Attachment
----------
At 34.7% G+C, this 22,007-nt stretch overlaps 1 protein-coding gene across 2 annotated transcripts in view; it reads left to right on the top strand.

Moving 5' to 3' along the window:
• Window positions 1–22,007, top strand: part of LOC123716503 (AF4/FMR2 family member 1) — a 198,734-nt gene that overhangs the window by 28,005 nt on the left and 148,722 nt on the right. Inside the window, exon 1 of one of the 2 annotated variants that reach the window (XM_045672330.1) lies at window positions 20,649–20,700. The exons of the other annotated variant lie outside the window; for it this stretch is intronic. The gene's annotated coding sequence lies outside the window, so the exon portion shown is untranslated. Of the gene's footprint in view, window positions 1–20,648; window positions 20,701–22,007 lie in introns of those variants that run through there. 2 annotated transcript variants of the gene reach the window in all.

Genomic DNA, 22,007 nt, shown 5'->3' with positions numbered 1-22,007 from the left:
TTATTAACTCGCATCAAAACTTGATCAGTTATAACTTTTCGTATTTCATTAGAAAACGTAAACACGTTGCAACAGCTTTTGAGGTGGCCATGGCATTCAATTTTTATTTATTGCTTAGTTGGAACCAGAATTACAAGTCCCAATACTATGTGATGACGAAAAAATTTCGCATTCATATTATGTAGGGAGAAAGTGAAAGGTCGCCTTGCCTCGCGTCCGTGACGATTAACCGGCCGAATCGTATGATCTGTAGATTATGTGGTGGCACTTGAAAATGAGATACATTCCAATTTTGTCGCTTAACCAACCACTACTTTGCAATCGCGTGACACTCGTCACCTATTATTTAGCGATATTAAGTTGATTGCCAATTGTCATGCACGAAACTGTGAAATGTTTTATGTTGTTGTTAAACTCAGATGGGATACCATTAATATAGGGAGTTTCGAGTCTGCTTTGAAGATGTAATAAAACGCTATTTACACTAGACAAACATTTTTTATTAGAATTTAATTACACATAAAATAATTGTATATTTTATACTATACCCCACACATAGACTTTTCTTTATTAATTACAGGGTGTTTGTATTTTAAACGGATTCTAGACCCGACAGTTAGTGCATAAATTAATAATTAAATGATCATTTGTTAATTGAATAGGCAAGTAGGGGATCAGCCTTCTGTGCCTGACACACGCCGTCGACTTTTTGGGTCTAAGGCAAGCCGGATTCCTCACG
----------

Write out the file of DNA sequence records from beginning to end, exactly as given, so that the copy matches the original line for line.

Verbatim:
At 34.7% G+C, this 22,007-nt stretch overlaps 1 protein-coding gene across 2 annotated transcripts in view; it reads left to right on the top strand.

Moving 5' to 3' along the window:
• Window positions 1–22,007, top strand: part of LOC123716503 (AF4/FMR2 family member 1) — a 198,734-nt gene that overhangs the window by 28,005 nt on the left and 148,722 nt on the right. Inside the window, exon 1 of one of the 2 annotated variants that reach the window (XM_045672330.1) lies at window positions 20,649–20,700. The exons of the other annotated variant lie outside the window; for it this stretch is intronic. The gene's annotated coding sequence lies outside the window, so the exon portion shown is untranslated. Of the gene's footprint in view, window positions 1–20,648; window positions 20,701–22,007 lie in introns of those variants that run through there. 2 annotated transcript variants of the gene reach the window in all.

Genomic DNA, 22,007 nt, shown 5'->3' with positions numbered 1-22,007 from the left:
TTATTAACTCGCATCAAAACTTGATCAGTTATAACTTTTCGTATTTCATTAGAAAACGTAAACACGTTGCAACAGCTTTTGAGGTGGCCATGGCATTCAATTTTTATTTATTGCTTAGTTGGAACCAGAATTACAAGTCCCAATACTATGTGATGACGAAAAAATTTCGCATTCATATTATGTAGGGAGAAAGTGAAAGGTCGCCTTGCCTCGCGTCCGTGACGATTAACCGGCCGAATCGTATGATCTGTAGATTATGTGGTGGCACTTGAAAATGAGATACATTCCAATTTTGTCGCTTAACCAACCACTACTTTGCAATCGCGTGACACTCGTCACCTATTATTTAGCGATATTAAGTTGATTGCCAATTGTCATGCACGAAACTGTGAAATGTTTTATGTTGTTGTTAAACTCAGATGGGATACCATTAATATAGGGAGTTTCGAGTCTGCTTTGAAGATGTAATAAAACGCTATTTACACTAGACAAACATTTTTTATTAGAATTTAATTACACATAAAATAATTGTATATTTTATACTATACCCCACACATAGACTTTTCTTTATTAATTACAGGGTGTTTGTATTTTAAACGGATTCTAGACCCGACAGTTAGTGCATAAATTAATAATTAAATGATCATTTGTTAATTGAATAGGCAAGTAGGGGATCAGCCTTCTGTGCCTGACACACGCCGTCGACTTTTTGGGTCTAAGGCAAGCCGGATTCCTCACG